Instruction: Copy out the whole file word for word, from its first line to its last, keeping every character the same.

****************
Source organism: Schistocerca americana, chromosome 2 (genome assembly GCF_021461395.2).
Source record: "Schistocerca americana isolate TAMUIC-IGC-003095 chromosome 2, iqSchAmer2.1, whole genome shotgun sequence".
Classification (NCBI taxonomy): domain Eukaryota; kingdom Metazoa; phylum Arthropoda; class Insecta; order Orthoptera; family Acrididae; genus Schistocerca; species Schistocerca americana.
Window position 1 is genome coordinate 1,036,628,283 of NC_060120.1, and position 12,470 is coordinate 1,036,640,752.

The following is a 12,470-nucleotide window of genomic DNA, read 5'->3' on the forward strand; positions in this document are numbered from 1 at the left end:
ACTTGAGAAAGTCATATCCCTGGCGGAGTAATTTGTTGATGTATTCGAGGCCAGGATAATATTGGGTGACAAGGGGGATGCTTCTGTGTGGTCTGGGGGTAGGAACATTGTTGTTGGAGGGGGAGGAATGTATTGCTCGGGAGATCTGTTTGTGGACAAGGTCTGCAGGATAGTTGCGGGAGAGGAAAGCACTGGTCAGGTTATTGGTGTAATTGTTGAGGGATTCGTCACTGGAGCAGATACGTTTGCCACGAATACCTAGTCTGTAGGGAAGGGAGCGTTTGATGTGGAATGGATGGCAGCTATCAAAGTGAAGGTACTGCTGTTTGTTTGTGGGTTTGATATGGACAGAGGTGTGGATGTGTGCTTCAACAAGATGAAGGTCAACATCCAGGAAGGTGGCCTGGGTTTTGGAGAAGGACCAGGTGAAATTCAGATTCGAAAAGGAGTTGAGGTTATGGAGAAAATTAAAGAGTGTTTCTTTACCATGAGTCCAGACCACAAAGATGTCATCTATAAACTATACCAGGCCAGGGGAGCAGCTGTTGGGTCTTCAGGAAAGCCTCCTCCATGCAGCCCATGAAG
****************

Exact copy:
Source organism: Schistocerca americana, chromosome 2 (genome assembly GCF_021461395.2).
Source record: "Schistocerca americana isolate TAMUIC-IGC-003095 chromosome 2, iqSchAmer2.1, whole genome shotgun sequence".
Classification (NCBI taxonomy): domain Eukaryota; kingdom Metazoa; phylum Arthropoda; class Insecta; order Orthoptera; family Acrididae; genus Schistocerca; species Schistocerca americana.
Window position 1 is genome coordinate 1,036,628,283 of NC_060120.1, and position 12,470 is coordinate 1,036,640,752.

The following is a 12,470-nucleotide window of genomic DNA, read 5'->3' on the forward strand; positions in this document are numbered from 1 at the left end:
ACTTGAGAAAGTCATATCCCTGGCGGAGTAATTTGTTGATGTATTCGAGGCCAGGATAATATTGGGTGACAAGGGGGATGCTTCTGTGTGGTCTGGGGGTAGGAACATTGTTGTTGGAGGGGGAGGAATGTATTGCTCGGGAGATCTGTTTGTGGACAAGGTCTGCAGGATAGTTGCGGGAGAGGAAAGCACTGGTCAGGTTATTGGTGTAATTGTTGAGGGATTCGTCACTGGAGCAGATACGTTTGCCACGAATACCTAGTCTGTAGGGAAGGGAGCGTTTGATGTGGAATGGATGGCAGCTATCAAAGTGAAGGTACTGCTGTTTGTTTGTGGGTTTGATATGGACAGAGGTGTGGATGTGTGCTTCAACAAGATGAAGGTCAACATCCAGGAAGGTGGCCTGGGTTTTGGAGAAGGACCAGGTGAAATTCAGATTCGAAAAGGAGTTGAGGTTATGGAGAAAATTAAAGAGTGTTTCTTTACCATGAGTCCAGACCACAAAGATGTCATCTATAAACTATACCAGGCCAGGGGAGCAGCTGTTGGGTCTTCAGGAAAGCCTCCTCCATGCAGCCCATGAAG